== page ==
Manually controlling water and wastewater treatment processes — such as those performed by aeration basins — typically creates significant operational variations that translate into reduce efficiency, higher costs and lower performance. Automation offers a solution that can drive more efficient and cost-effective operations while providing additional benefits of decreasing energy and chemical use.
The experience of a U.S. water authority that recently collaborated with Emerson to automate control of the secondary treatment process at its wastewater treatment facility bears this out.
Aeration is at the heart of the wastewater treatment process and is critical to ensuring the release of clean water into local waterways. Meanwhile, an accurate and evenly distributed oxygen supply is vital to optimizing wastewater treatment. With this in mind, this water authority identified aeration basin mixed-liquor depth and effluent dissolved oxygen (D.O.) concentration as the primary targets for automation.
Emerson’s Ovation™ automation platform provided a digital foundation that helped the water authority embed expert knowledge and best practices of the facility’s operations team into automated control strategies, helping to ensure operational consistency and bridging the gap of workforce transitions due to retirements and new hires.
The results were significant: Introducing automated flow balance and oxygen supply controls enabled the water authority to substantially reduce process variation and oxygen consumption:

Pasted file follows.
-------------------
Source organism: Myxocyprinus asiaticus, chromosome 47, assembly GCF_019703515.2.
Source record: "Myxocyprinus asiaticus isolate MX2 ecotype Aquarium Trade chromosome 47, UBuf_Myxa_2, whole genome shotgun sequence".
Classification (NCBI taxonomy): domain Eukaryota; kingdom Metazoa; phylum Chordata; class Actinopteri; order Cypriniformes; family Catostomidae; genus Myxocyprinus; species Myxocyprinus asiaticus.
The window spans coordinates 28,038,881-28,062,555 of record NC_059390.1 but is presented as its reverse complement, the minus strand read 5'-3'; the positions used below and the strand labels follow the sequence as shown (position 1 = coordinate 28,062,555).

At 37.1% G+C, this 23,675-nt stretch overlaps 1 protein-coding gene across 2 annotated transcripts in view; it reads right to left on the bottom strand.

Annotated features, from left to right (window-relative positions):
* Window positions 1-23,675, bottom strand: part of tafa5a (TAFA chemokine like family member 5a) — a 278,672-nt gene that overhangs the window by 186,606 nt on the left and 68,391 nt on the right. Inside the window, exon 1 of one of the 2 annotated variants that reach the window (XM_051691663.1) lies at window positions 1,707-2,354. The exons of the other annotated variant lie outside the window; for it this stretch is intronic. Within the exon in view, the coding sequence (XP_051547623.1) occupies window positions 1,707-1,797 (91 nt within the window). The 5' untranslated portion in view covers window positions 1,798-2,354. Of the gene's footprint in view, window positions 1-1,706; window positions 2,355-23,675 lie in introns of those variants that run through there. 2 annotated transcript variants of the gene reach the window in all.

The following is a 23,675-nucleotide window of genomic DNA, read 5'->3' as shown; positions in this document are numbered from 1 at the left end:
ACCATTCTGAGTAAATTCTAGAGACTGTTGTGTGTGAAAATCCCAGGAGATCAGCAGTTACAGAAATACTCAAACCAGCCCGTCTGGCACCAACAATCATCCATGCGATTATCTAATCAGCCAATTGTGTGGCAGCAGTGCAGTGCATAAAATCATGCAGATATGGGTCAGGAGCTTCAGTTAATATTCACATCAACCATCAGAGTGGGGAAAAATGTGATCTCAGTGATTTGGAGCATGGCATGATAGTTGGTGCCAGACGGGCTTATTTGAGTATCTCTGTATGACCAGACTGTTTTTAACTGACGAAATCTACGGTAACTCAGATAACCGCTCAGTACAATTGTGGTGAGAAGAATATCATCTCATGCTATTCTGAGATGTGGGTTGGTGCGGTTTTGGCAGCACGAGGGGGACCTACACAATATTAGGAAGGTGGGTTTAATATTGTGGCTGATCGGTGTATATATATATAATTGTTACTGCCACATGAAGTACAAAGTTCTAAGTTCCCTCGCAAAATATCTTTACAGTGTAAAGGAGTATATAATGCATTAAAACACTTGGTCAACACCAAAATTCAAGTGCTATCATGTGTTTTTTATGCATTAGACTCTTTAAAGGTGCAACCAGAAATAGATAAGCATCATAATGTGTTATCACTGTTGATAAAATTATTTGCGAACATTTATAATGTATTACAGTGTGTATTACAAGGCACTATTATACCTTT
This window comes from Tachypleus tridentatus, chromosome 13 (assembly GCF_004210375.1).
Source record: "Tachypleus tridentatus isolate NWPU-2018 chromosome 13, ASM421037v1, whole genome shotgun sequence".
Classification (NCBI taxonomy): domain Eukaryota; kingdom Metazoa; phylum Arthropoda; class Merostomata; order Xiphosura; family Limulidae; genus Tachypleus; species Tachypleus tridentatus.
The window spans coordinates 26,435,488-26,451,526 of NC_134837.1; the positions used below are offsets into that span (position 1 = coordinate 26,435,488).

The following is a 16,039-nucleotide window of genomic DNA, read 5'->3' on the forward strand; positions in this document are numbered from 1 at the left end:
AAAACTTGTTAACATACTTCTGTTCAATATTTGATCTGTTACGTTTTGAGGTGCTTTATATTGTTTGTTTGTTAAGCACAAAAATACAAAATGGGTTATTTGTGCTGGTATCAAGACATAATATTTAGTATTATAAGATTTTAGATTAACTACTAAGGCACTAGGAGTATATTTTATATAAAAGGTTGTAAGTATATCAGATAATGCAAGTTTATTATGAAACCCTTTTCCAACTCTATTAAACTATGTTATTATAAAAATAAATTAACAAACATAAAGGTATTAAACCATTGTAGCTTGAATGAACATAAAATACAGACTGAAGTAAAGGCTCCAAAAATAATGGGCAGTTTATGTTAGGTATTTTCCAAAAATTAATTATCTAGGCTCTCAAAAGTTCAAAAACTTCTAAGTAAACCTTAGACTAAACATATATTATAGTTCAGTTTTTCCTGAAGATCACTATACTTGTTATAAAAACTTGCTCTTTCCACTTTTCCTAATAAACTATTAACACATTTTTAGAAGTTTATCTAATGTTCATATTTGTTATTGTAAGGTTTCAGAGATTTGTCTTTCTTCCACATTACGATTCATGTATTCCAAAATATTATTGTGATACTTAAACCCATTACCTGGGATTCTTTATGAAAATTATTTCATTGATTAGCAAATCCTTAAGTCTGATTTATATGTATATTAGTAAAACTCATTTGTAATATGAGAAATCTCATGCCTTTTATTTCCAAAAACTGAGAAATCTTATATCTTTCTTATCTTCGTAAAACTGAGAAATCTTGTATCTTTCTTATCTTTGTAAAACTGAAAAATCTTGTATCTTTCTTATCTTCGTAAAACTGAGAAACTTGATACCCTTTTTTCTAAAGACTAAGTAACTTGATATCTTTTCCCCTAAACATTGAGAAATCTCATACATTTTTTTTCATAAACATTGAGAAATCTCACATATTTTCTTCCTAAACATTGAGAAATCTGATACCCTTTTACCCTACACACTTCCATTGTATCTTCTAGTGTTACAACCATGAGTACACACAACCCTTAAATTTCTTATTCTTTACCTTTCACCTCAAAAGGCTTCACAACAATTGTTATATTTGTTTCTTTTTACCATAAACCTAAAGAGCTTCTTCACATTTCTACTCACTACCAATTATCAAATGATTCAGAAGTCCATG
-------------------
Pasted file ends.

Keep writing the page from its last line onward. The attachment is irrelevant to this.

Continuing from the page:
- Introducing automated balancing of mixed-liquor effluent flow in response to upstream process adjustments achieved a 74% reduction in day-averaged mixed-liquor depth interquartile range (IQR).
- Subsequent automation of aeration basin oxygen feed controls reduced variation in the day-averaged effluent D.O. IQR by as much as 59%.
- Annual oxygen usage in the secondary treatment process was reduced by 30%
- Reducing annual oxygen usage resulted in a substantial annual oxygen cost reduction of over $1 million per year at 2019 rates.
Importantly, these improvements did not negatively affect downstream wastewater treatment metrics, nor did they require the addition of new treatment infrastructure or instrumentation.
The collaboration demonstrates the beneficial impact of automation in improving treatment-process performance. Interested in learning more? This white paper provides a deeper dive into the implementation of secondary treatment automation at the plant and its impact on key process metrics. You can also visit the Water and Wastewater page on Emerson.com to learn more about our comprehensive suite of software and services that help water industry users improve operational efficiency and minimize costs.